Sister’s Touching Letter: ‘My Brother Is Not Weird. He Has Autism.’

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A six-year-old has penned a beautiful letter, explaining how the careless words of another child prompted her campaign for disability awareness in schools.

autism letter

Sophie Camilleri explains her daughter Lex was recently faced with a dilemma – how to teach other children about her brother’s autism.

“Last week a child at Lex’s school came up to her and said, ‘Your brother is weird’. Lex told the child that her brother has autism, but the child didn’t know what this was.”

Lex, who is already on the school council, decided it was time to make a change, and with the help of her mum wrote a letter that’s touched the hearts of everyone’s who’s read it.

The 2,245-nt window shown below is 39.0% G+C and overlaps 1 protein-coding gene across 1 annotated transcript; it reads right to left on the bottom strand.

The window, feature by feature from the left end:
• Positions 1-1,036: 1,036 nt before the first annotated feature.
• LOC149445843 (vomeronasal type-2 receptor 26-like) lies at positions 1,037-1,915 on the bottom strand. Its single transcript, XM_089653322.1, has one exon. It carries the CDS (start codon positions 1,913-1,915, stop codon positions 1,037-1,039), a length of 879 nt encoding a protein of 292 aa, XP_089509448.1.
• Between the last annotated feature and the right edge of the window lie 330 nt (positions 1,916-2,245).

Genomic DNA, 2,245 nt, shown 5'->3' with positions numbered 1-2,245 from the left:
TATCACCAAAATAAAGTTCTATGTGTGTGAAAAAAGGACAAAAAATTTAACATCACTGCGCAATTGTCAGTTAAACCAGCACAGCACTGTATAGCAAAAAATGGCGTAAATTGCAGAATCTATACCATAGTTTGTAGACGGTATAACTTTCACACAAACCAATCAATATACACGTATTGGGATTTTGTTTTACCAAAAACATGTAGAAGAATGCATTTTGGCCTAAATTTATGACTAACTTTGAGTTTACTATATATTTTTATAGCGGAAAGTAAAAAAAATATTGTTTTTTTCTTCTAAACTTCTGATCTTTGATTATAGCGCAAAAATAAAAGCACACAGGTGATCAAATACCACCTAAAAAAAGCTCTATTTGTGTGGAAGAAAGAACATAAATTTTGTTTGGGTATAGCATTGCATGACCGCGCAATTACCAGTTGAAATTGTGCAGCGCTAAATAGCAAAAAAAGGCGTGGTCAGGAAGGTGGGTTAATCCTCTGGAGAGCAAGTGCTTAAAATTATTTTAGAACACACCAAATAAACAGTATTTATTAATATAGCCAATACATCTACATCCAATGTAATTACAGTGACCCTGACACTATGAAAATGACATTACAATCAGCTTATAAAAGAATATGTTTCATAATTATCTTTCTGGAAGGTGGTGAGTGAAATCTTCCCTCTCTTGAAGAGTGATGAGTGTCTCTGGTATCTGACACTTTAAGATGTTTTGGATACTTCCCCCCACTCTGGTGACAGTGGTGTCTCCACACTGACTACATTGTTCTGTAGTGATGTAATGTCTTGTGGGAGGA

Education is the key

Lex explains that she felt sad when he brother was called weird – but instead of getting mad, she decided education is the best course of action.

autism letter 2

Her words are incredibly powerful, and mature beyond her years: “Some people are different, but we should all be treated the same”.

Sophie took to Facebook, asking others to share Lex’s letter, in the hope of raising even more awareness, however she has since removed the post.

Autism in Australia

It’s estimated that one in 100 people has autism, so in Australia we’re looking at almost 230,000 people. Some people with autism can be very minimally impacted, and others face greater challenges.

Autism Spectrum Australia says these may include learning challenges and difficulty with social communication, interaction and restricted or repetitive behaviours.

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